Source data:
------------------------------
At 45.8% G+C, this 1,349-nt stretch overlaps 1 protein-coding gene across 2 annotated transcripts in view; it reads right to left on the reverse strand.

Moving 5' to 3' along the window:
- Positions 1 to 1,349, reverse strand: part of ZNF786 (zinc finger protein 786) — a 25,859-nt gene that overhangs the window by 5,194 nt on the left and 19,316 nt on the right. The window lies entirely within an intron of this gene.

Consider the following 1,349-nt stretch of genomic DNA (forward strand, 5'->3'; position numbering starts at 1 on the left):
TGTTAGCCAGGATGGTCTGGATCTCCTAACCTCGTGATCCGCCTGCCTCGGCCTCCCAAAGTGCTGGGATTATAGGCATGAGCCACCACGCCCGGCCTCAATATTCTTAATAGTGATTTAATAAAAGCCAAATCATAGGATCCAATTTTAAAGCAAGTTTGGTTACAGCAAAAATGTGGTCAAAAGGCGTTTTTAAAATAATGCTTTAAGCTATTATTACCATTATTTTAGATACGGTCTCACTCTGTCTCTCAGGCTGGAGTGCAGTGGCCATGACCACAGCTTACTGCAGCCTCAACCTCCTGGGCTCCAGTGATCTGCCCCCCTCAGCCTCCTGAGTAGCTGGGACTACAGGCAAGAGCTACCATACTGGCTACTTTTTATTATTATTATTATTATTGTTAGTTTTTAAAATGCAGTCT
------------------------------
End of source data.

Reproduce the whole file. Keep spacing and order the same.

At 45.8% G+C, this 1,349-nt stretch overlaps 1 protein-coding gene across 2 annotated transcripts in view; it reads right to left on the reverse strand.

Moving 5' to 3' along the window:
- Positions 1 to 1,349, reverse strand: part of ZNF786 (zinc finger protein 786) — a 25,859-nt gene that overhangs the window by 5,194 nt on the left and 19,316 nt on the right. The window lies entirely within an intron of this gene.

Consider the following 1,349-nt stretch of genomic DNA (forward strand, 5'->3'; position numbering starts at 1 on the left):
TGTTAGCCAGGATGGTCTGGATCTCCTAACCTCGTGATCCGCCTGCCTCGGCCTCCCAAAGTGCTGGGATTATAGGCATGAGCCACCACGCCCGGCCTCAATATTCTTAATAGTGATTTAATAAAAGCCAAATCATAGGATCCAATTTTAAAGCAAGTTTGGTTACAGCAAAAATGTGGTCAAAAGGCGTTTTTAAAATAATGCTTTAAGCTATTATTACCATTATTTTAGATACGGTCTCACTCTGTCTCTCAGGCTGGAGTGCAGTGGCCATGACCACAGCTTACTGCAGCCTCAACCTCCTGGGCTCCAGTGATCTGCCCCCCTCAGCCTCCTGAGTAGCTGGGACTACAGGCAAGAGCTACCATACTGGCTACTTTTTATTATTATTATTATTATTGTTAGTTTTTAAAATGCAGTCT